(Aug. 6, 2013) On May 16, 2013, the French legislature passed a draft law to strike the word “race” from all of its legislation. (No Such Thing as ‘Race,’ Say French Lawmakers, FRANCE 24 (May 17, 2013).) According to a report issued by the Commission des Lois Constitutionnelles, de la Législation et de l’Administration Générale de la République sur la Proposition de Loi (No 218) de Mm. André Chassaigne [et al.], Tendant à la Suppression du mot “Race” de Notre Legislation, the words “race” and “racial” were present 59 times in French legislation, appearing thirteen times in laws and nine times in codes. (Assemblée Nationale, Rapport No. 989 [in French] (last visited Aug. 1, 2013).) The report also indicates that the word “race” will be replaced with the word “ethnicity” (Id.) The proposal was introduced by Member of Parliament Francois Asensi, of the Far-Left Left Front coalition. (No Such Thing as ‘Race’, Say French Lawmakers, supra.)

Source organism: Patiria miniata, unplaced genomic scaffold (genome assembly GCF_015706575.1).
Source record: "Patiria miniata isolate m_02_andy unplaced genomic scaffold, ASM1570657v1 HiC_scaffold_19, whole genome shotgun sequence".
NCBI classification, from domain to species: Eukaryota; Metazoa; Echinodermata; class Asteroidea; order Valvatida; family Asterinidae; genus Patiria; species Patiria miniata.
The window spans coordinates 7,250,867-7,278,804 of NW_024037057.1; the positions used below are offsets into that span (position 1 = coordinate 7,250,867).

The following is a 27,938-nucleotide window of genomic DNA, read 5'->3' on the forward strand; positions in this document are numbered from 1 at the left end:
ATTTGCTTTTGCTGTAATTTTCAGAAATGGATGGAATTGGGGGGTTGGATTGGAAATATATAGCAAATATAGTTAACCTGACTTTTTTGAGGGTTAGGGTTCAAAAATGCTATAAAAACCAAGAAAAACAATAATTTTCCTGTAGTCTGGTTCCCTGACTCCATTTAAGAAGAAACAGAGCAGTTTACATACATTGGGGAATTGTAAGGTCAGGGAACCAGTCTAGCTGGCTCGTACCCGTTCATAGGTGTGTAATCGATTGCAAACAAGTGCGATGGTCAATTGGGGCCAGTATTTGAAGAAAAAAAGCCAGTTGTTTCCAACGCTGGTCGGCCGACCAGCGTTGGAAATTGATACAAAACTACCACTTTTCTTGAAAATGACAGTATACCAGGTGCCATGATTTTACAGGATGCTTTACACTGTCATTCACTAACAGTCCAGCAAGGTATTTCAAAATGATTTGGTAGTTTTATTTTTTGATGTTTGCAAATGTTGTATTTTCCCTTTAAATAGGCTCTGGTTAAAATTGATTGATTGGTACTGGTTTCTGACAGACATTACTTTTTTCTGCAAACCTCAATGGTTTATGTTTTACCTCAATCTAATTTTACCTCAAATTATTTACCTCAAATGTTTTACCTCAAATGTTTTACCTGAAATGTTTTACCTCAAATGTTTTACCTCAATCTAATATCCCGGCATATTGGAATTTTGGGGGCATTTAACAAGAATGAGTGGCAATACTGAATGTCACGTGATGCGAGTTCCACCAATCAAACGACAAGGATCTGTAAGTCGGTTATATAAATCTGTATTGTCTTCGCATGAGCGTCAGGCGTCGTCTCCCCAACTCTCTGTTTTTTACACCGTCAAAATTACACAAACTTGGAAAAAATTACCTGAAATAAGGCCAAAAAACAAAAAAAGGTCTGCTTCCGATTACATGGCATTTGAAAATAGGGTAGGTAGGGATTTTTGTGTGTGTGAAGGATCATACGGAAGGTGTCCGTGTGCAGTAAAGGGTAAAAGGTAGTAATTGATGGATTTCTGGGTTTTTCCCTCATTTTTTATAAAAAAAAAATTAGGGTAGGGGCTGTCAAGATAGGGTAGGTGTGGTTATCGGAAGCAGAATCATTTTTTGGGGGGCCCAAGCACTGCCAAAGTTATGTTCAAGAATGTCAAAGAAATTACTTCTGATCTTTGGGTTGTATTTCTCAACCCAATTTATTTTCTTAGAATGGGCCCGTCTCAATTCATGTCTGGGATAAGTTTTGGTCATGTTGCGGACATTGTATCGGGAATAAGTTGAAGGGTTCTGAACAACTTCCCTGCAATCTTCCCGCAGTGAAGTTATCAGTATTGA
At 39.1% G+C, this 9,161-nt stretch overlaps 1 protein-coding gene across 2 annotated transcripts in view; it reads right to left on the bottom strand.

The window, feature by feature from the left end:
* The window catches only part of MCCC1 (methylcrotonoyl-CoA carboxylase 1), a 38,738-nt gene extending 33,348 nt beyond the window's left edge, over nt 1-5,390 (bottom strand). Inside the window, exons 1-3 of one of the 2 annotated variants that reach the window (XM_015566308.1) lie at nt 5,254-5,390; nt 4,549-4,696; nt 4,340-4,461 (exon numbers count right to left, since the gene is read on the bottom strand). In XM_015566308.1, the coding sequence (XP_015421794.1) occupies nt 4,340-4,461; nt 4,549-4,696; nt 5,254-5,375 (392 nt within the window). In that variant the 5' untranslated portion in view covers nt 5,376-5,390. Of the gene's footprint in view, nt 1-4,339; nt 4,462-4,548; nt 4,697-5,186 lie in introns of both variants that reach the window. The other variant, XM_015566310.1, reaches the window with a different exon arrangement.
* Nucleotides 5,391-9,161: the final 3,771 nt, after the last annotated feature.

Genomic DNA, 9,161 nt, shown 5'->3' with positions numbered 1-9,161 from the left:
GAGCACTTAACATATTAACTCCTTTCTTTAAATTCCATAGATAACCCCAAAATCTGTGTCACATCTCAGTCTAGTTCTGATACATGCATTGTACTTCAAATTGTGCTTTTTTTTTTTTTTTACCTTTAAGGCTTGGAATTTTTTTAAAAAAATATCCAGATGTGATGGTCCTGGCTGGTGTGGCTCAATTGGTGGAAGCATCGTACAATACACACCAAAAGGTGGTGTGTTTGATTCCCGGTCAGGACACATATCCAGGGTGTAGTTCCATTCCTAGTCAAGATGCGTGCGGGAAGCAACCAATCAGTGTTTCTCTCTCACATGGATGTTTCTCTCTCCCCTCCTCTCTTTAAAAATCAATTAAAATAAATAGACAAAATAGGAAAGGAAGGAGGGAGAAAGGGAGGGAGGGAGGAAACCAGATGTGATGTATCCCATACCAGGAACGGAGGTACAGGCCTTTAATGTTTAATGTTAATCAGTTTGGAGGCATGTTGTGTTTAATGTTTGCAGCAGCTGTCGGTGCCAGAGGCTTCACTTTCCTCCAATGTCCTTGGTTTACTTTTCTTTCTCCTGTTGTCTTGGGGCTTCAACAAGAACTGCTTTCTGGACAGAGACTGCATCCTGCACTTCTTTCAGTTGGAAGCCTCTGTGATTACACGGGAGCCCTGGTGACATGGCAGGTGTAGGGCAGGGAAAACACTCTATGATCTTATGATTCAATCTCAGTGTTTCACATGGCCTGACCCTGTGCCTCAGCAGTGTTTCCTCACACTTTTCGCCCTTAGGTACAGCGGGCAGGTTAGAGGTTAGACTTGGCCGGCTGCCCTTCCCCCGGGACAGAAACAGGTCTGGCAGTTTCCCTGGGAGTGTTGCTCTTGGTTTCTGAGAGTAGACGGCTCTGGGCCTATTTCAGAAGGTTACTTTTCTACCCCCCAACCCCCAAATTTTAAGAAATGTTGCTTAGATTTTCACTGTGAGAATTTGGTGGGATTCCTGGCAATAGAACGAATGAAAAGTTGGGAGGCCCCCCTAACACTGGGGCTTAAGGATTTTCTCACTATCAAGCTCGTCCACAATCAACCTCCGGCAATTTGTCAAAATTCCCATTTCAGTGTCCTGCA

According to the President of the Republic, the word “race” does not have a place in France; that is why he has been urging Parliament to strike the word from both the Constitution and legislation. (Suppressing the Word ‘Race’ in the Laws of France [in French], EUROPE 1 (May 17, 2013).) Some members of the opposition raised concerns, however, over the technical problems that could result from word’s continued inclusion in the Constitution, even if absent in legislation. (Pour les Députés Français, “la République ne Reconnaît Aucune Race,” FRANCE 24 (M 17, 2013).)
A Member of Parliament from the Independent Democrat Union, Philippe Gome, remarked that racism might not disappear despite the good intentions evidenced in striking out the word race from legislation. (Id.)
Written by Wilfried Tchangoue, Intern, Law Library of Congress, under the supervision of Edith Palmer, Chief, Foreign, Comparative, and International Law Division II.